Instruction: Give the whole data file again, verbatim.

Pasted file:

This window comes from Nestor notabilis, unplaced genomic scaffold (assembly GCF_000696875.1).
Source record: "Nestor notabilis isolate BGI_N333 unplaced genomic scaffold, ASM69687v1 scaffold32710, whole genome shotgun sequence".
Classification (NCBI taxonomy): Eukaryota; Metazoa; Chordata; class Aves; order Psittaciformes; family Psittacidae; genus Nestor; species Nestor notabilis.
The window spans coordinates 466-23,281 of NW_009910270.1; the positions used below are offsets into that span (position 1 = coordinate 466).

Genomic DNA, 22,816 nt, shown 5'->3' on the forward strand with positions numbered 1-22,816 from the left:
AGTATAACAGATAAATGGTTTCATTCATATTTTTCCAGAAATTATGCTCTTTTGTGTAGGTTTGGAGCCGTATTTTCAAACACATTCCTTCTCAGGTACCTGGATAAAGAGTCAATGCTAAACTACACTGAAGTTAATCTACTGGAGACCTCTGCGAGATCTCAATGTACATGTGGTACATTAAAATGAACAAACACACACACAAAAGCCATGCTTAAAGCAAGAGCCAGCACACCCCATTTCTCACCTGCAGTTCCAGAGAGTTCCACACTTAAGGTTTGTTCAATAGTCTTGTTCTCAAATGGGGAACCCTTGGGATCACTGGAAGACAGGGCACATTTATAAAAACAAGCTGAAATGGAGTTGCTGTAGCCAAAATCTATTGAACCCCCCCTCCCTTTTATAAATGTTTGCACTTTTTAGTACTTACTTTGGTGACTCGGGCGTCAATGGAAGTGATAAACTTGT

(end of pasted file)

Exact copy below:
This window comes from Nestor notabilis, unplaced genomic scaffold (assembly GCF_000696875.1).
Source record: "Nestor notabilis isolate BGI_N333 unplaced genomic scaffold, ASM69687v1 scaffold32710, whole genome shotgun sequence".
Classification (NCBI taxonomy): Eukaryota; Metazoa; Chordata; class Aves; order Psittaciformes; family Psittacidae; genus Nestor; species Nestor notabilis.
The window spans coordinates 466-23,281 of NW_009910270.1; the positions used below are offsets into that span (position 1 = coordinate 466).

Genomic DNA, 22,816 nt, shown 5'->3' on the forward strand with positions numbered 1-22,816 from the left:
AGTATAACAGATAAATGGTTTCATTCATATTTTTCCAGAAATTATGCTCTTTTGTGTAGGTTTGGAGCCGTATTTTCAAACACATTCCTTCTCAGGTACCTGGATAAAGAGTCAATGCTAAACTACACTGAAGTTAATCTACTGGAGACCTCTGCGAGATCTCAATGTACATGTGGTACATTAAAATGAACAAACACACACACAAAAGCCATGCTTAAAGCAAGAGCCAGCACACCCCATTTCTCACCTGCAGTTCCAGAGAGTTCCACACTTAAGGTTTGTTCAATAGTCTTGTTCTCAAATGGGGAACCCTTGGGATCACTGGAAGACAGGGCACATTTATAAAAACAAGCTGAAATGGAGTTGCTGTAGCCAAAATCTATTGAACCCCCCCTCCCTTTTATAAATGTTTGCACTTTTTAGTACTTACTTTGGTGACTCGGGCGTCAATGGAAGTGATAAACTTGT